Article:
Fig. 1 Source arrays
There are a number of types of
1. Seismic sources used in exploration. They fall within one of the two principal categories:
1. impulsive (explosives);
2. distributed or diffuse in nature (vibrators).
2. Seismic detectors.A variety of receiver types are available for detecting seismic waves. On land we use geophones, which respond to either vertical displacement or rotational motion. Vertical – displacement geophones are commonly used in land seismic data acquisition. They measure the rate of change of displacement or velocity In fact, they can measure derivative of displacement which is acceleration.
Multiple receivers can be connected in arrays to enhance the signal and to reduce noise. Types of arrays used include:
1. linear array – a line of single geophones;
2. weighted\ tapered array – a line in which the number of geophones at each position varies so that the outer elements have the smallest number of geophones (less weight) and the center element has the greatest number of geophones (most weight). The change in number of geophones from position to position is the taper of the array.
3. Instrumentationrepresents great advancement in the recording of seismic signals without loss of information and with the ability to recover field amplitudes.
- Amplifier – filter – recorder
- Alias filter (assure us that our digital sampling is properly accomplished and that high-frequency noise components do not masquerade as contributions of lower frequency by aliasing: is a property of sampling systems in which an input signal of one frequency canyield the same values as a signal of another frequency).
Alias filter frequency = 0.6 alias frequency
72 dB + amplitude
Discrimination from 0.6 FA – 1.0 FA
- Digitizer (converts the analog electrical signals from the geophones into discretesamples)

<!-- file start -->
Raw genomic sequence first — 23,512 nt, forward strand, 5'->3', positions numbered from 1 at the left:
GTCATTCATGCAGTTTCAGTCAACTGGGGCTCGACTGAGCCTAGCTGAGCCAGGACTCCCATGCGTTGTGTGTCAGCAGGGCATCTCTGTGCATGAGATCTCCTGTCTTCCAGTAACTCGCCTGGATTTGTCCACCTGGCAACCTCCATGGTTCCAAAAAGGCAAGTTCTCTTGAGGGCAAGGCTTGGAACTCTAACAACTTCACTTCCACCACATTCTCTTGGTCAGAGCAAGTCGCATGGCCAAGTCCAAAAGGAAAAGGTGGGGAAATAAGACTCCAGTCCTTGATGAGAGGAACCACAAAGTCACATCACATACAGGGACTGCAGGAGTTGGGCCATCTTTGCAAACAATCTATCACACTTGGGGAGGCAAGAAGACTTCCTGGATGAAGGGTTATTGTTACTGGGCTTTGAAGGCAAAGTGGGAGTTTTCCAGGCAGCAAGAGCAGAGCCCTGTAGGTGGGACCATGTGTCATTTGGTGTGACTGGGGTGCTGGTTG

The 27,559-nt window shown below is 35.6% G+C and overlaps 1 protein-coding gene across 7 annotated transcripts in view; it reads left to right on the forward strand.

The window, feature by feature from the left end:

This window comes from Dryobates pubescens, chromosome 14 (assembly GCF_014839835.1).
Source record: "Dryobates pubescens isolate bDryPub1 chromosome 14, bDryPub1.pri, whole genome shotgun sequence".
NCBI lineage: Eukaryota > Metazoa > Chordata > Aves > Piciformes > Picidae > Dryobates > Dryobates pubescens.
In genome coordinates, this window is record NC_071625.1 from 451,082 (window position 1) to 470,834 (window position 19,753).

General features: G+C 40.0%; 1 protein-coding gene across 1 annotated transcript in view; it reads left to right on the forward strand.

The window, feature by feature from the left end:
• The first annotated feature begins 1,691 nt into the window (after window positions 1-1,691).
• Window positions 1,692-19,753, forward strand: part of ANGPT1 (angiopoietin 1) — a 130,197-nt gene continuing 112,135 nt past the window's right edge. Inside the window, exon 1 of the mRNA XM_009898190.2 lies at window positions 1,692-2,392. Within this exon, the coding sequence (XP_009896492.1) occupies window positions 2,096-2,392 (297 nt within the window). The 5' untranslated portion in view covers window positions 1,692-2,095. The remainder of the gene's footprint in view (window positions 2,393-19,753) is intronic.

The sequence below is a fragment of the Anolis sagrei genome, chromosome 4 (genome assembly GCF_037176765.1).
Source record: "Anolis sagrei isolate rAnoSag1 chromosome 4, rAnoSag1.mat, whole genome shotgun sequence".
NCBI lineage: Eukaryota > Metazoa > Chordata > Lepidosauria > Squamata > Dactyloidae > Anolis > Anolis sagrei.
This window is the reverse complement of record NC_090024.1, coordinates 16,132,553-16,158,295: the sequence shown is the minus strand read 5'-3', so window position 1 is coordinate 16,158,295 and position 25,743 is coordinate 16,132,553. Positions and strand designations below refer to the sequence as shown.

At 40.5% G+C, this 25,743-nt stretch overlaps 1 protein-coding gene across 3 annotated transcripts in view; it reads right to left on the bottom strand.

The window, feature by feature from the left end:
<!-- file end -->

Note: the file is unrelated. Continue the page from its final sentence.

- Gainranging and control
- Sample–and-hold aperture (in order to accomplish such conversion; it is necessary to hold a short portion of the analog signal for conversion to the digital equivalent)
4. Field geometry – common depth point (CDP) gather is a group of seismic traces that represent a single point on a flat reflector. A common midpoint (CMP) gather is a group of traces from a dipping reflector. The traces of a common depth point (common midpoint) gather are put together in one family. Each trace is from a different source and different receiver, but represents the same subsurface point. This reordering of the traces and stacking (summing them together) enhances the signal-to-noise ratio by attenuating random effects and undesired events, such multiple reflections whose variation with offset offers from that of the primary reflections.
SOURCE HI Я2 R3 R* Rn * RECEIVERS
12 End-on pattern channels used for simplicity
Fig. 2 Common depth point field geometry
The diagram (Fig. 2) illustrates the ray path geometry for six shots taken and twelve geophones in the line.
By progressively moving the sources and the receivers, traces are obtained for a given subsurface point. These traces use different sources and receivers. The number of traces obtained for a common depth point is called the fold.At surface location R4, you can observe that the common depth subsurface point does have six traces. This type of shooting pattern is called end-on. If the TRACE 1 is the closest to the source, the shooting configuration is called pushing the cable. If TRACE 1 is the farthest from the source it is called pulling the cable. Another type of shooting pattern is split spread or straddle shooting, in which the source is in the middle, the middle spread is symmetrically split and the two banks of the spread are the same length. A technique called shooting through the cable may be used to place depth points as close to the line termination as possible.
(Wikipedia. The free encyclopedia. http://www.wikipedia.org/)
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